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- Prime Minister of the United Kingdom since 2019
Labour will support an SNP no confidence motion in Boris Johnson that proposes to dock the prime minister’s pay by over £40,000 “on the basis of his behaviour”.
The motion, which will be debated in the Commons today, says the prime minister should be censured following a torrid few weeks kickstarted by the Owen Paterson lobbying scandal.
Labour sources confirmed to HuffPost UK on Tuesday that it would back the motion.
It accuses the PM of “frequently violating the sixth principle of public life” — that holders of public office should be truthful.
It also hit out at Johnson for seeking to undermine the recommendations of the standards committee, which found Paterson guilty of an “egregious” breach of parliament’s lobbying rules.
The committee recommended a 30-day suspension for the former Cabinet minister after it emerged he had repeatedly lobbied ministers on behalf of two firms that were paying him over £100,000 between them.
The government intitially tried to block the suspension on the grounds that it wanted to reform the procedures that found him guilty.
However, after an intense public backlash, it abandoned its support for Paterson who in turn resigned as an MP.
Speaking about the motion on Tuesday, the SNP’s leader in Westminster Ian Blackford said the motion was more “meaningful” than a “gesture”.
“It isn’t really a motion of no confidence,” he told Times Radio. “We’re asking for something specific and that is the prime minister’s ministerial salary to be docked on the basis of his behaviour.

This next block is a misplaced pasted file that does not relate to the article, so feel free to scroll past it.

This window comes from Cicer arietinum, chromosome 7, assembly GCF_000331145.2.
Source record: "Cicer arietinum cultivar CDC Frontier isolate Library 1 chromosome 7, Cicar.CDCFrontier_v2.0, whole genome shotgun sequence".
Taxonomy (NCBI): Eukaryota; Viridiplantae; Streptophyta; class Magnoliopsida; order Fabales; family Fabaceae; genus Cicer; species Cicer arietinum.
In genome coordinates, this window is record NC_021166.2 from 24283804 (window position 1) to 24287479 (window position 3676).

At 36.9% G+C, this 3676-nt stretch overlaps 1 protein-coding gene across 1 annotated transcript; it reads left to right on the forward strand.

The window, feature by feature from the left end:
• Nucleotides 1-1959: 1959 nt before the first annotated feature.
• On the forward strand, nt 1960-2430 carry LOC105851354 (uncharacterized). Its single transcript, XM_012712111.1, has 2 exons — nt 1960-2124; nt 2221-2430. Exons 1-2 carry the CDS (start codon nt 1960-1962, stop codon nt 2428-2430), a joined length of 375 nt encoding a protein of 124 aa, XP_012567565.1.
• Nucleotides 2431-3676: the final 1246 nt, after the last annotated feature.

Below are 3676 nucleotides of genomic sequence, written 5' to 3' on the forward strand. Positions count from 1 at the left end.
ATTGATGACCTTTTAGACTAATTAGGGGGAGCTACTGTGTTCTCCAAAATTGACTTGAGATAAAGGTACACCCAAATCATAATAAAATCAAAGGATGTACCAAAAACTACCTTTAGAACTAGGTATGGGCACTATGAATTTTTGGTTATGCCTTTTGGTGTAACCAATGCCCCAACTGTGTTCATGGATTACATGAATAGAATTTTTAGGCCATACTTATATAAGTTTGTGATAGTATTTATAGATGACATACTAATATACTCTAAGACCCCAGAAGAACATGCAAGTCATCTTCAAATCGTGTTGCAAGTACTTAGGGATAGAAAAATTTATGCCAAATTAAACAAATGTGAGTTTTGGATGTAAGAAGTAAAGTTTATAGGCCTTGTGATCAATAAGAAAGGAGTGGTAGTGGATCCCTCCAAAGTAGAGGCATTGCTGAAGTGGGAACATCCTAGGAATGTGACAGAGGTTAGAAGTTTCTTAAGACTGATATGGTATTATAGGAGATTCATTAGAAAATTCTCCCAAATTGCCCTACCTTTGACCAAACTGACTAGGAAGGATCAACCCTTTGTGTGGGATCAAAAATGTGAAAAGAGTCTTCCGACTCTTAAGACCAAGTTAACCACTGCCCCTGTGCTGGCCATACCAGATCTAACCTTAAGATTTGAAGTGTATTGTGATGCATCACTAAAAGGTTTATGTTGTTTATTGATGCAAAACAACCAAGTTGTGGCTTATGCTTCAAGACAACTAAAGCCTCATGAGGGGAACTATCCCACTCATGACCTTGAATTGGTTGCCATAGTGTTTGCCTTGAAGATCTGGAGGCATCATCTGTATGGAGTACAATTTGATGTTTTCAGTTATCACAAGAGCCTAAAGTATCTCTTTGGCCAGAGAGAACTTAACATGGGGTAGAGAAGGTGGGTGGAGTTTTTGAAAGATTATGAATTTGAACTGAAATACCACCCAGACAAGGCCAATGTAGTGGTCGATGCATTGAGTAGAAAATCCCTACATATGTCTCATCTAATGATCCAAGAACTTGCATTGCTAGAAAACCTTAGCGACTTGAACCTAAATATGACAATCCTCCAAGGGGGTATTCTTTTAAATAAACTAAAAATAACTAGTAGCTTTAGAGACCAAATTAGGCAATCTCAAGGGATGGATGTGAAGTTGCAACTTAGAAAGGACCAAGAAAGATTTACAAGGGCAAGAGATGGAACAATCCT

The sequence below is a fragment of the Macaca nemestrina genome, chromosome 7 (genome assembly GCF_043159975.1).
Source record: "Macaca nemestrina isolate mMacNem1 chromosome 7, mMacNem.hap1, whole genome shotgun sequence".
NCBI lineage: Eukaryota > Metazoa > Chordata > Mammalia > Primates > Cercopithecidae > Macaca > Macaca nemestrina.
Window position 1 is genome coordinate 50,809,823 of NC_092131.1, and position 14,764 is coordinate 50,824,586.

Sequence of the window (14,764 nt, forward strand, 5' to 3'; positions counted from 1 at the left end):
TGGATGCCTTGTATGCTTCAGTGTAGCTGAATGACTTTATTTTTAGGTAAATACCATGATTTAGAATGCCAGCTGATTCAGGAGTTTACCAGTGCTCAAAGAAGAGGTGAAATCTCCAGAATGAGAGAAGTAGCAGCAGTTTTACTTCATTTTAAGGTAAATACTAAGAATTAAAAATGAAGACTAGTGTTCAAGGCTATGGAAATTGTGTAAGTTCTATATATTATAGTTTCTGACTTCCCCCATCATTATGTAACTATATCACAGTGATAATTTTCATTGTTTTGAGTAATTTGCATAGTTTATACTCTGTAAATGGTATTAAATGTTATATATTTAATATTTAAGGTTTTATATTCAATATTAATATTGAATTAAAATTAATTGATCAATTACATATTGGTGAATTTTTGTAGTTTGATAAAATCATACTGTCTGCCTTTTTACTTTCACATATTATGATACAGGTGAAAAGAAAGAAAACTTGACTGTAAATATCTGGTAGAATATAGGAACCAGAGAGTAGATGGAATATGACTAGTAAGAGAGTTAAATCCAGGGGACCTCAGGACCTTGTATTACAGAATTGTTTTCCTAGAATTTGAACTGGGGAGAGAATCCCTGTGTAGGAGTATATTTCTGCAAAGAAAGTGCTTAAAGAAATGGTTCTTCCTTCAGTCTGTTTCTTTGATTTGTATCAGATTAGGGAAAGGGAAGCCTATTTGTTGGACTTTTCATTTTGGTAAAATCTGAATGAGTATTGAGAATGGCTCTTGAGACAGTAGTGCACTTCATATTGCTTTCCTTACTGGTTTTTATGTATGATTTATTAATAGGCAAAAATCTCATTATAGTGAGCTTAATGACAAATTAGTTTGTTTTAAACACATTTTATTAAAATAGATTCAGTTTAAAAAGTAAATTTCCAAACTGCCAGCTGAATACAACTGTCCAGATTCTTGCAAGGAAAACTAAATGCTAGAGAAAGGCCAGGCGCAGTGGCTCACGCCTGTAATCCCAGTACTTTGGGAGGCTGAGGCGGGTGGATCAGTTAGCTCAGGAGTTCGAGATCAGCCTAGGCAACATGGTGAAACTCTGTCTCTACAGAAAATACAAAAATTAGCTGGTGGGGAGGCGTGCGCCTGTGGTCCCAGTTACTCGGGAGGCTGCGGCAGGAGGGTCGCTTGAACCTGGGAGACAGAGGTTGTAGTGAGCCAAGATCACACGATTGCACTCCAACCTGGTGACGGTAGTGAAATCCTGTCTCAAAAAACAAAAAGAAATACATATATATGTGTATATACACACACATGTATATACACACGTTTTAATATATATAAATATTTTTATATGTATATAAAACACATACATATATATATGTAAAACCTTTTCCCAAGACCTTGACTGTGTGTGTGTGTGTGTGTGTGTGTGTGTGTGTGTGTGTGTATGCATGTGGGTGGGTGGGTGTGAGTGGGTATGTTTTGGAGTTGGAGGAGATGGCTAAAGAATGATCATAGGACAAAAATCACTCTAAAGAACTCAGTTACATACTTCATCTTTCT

“We all understand that we’ve got to deal with the Covid pandemic — that’s first and foremost a responsibility that we that we all have — but the fact remains that this is a prime minister that quite frankly has shamed our democracy, he shames parliament.”
Blackford claimed: “This is a man that’s not fit for office.”
The SNP motion also criticised Johnson for ignoring “independent advice” on breaches of the ministerial code, for putting forward proposals it said would “diminish the powers of the Electoral Commission” and for granting peerages to Conservative party donors.
And it said his ministerial salary should be reduced by £41,567 per year — taking it down £115,805.
Johnson claimed a £157,372 salary this year — a combination of the£75,440 he took in relation to his duties as prime minister, and the £81,932 he is entitled to as the MP for Uxbridge and South Ruislip.
A No10 spokesperson said:“People from across the United Kingdom and Scotland want to see politicians and the public pulling together to focus on the issues that matter to them — like protecting lives, jobs and recovering from the effects of covid-19 on our economy and public services.
“The prime minister is focusing on just that — encouraging people to come forward for their booster jabs when called and driving forward our plans to build back better as we recover from the pandemic.”
This article originally appeared on HuffPost UK and has been updated.